huckleberry crisp porcini mushroom lasagne fig and brandy jam fried vietnamese spring rolls (cha gio)


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archive for September 7th, 2010

burning

Tuesday, September 7th, 2010

Recipe: chocolate espresso crème brûlée

I got up before sunrise and tip-toed around the house this morning. We dipped below freezing overnight. Sticking my nose to the open window, I took several shallow sniffs then one deep inhale. No smoke. Scanning to the east I saw clear skies. The absolute best news? Calm winds. This in contrast to yesterday morning’s hostile 60 mph gusts that slapped our aspens around like rag dolls, ripping leaves off the branches. We found some wood siding from our house had been torn off by the winds as well. At noon, Manisha emailed to ask if we were all right. There was a fire near Boulder Canyon.

It’s September. In parts of the American West, this is synonymous with fire season: the driest (we had 4% humidity yesterday) and sometimes hottest time of year. Toss strong winds and bone dry vegetation in, and you are primed for a fire. We are no strangers to fire season having lived at the boundary of the Angeles National Forest in Southern California. The price one pays to live in Awesome. I hopped on Twitter and the stream of information was flowing fast. Boulder is a good place to be on Twitter. Those crazy winds whipped the wildfire into a nightmare starting in Four-Mile Canyon. It quickly spread in almost all directions and we followed news of evacuations and road closures. Good citizens updated maps in real-time or tweeted updates from the police scanner. When the reverse 911 system failed, authorities asked people on Twitter spread the word that they were going door to door to evacuate.

Smaller fires popped up around the area, but were quickly put out. It was the big one, now called the Emerson Gulch Fire, that was consuming homes and whole neighborhoods. If you look at the satellite imagery of the area, the houses are not next door to each other – they are scattered about, in the woods and canyons/mountains. It’s rough and rugged terrain (people are not on municipal services there – they have giant propane tanks for heating… which explode in wildfires). If someone dropped you into that scenario where several fronts are threatened, how do you go about deciding what to save, what to defend? It’s heartbreaking. That firestorm was so bad, the only thing authorities could focus on was evacuation. Photographs, video, descriptions and links to more information poured in on the hashtag #boulderfire. We watched as the evacuation zone expanded, inching closer to our home.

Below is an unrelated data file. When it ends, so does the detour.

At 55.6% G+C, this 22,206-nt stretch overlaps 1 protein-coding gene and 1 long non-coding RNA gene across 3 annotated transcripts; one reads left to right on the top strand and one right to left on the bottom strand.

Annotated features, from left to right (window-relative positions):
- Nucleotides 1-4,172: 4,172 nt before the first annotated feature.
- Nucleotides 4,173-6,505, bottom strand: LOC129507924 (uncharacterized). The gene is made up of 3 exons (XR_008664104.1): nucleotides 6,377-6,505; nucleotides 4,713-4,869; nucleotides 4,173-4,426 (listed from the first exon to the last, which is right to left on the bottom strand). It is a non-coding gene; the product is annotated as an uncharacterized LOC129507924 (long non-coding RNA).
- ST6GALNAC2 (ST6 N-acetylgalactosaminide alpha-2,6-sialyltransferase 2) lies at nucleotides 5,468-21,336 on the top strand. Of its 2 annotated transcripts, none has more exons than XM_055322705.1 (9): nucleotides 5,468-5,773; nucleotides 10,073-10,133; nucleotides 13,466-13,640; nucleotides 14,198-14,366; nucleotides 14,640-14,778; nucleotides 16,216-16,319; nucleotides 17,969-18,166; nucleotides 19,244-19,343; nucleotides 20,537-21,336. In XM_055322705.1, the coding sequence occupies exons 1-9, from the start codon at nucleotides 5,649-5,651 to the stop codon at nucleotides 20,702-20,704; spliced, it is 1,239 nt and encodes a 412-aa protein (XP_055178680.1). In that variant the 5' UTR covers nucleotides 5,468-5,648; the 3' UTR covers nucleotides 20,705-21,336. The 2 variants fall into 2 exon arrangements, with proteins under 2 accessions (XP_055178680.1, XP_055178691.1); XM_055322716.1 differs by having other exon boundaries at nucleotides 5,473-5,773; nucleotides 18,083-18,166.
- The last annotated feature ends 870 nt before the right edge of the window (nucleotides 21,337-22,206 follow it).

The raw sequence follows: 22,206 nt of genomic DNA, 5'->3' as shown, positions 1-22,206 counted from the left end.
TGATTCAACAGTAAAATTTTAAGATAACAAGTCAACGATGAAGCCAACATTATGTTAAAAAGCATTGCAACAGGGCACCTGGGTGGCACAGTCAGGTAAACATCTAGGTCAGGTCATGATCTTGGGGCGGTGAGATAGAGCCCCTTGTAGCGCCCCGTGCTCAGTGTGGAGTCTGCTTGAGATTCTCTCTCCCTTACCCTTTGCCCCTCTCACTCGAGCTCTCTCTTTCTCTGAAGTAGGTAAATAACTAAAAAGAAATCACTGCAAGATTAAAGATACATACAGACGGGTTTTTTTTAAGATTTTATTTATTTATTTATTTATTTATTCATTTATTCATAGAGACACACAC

smoke from the fire was the only cloud in all of colorado (taken at dusk looking east)



When the zone was within 6 miles of our house and authorities closed Boulder Canyon, we began to gather our things. Things are just things. As I packed up letters from and photos of my sister, I realized that the only “things” I could not do without are Jeremy and Kaweah. The rest – even those cherished items that I had of Kris – I could let go of. But while we had the time, we packed what we might need if we had to evacuate and if ultimately the house was lost. [For those of you with an invested digital existence, it's a handy thing to have an external drive (updated daily) to unplug and grab.] Without a doubt, my mind turned to Ivory Hut who just last week lost all of her worldly possessions to a fire. Thankfully, the winds had calmed considerably since the morning and tankers were finally able to fly in the waning light before nightfall grounded them.

the plume of smoke rising into the evening sky



By last night, the evacuation zone had extended again – to within 2 miles of our home. Evac zone and fire are not the same things, mind you, but we were ready. Here is an incredible time-lapse shot from Flagstaff Mountain last night. Right now Boulder lies choking under a blanket of smoke from the fire. I’m trying to reconcile those images with the clear, sunny day we are experiencing just west of the fire. Our hope is for containment. Thank you for all of your concerned and caring tweets, FB messages and comments, and emails. We are sending good juju to the victims of the fire and the incredible rescue, firefighting, and relief personnel.

Life goes on. My dear friend, Andrew, is leaving today to travel the world for a year, or two, or six. Boulder will miss you, Andrew. We will miss you. Thanks for spending an evening with us on Sunday. Thanks for being such a Force of Good in the community. Safe and remarkable travels, friend. Come back to us any time.


andrew on the terrace at the flagstaff house

perusing the wine list (the guys got cocktails instead)

crab- and salmon-stuffed squash blossoms with caviar (zomgdelicious!)



Well now, there is a recipe after all. This one dates back to my pre-blog days when I had a static website. I have a little sticky note (the virtual kind, not a paper sticky) on my desktop telling me to transfer some of those old recipes over. I think it might be one of Jeremy’s favorites.

chocolate, of course

espresso powder and cream



Chocolate espresso crème brûlée. The chocolate and espresso are enough to win most folks over, but crème brûlée will surely round up the rest of the holdouts. Crème brûlée is one of the more annoying things to have to type out, so I’m glad the fabulosity of the dessert itself far outweighs any inconvenience experienced in writing about it.

add chopped chocolate to the hot cream

whisking egg yolks, sugar, and vanilla



**Jump for more butter**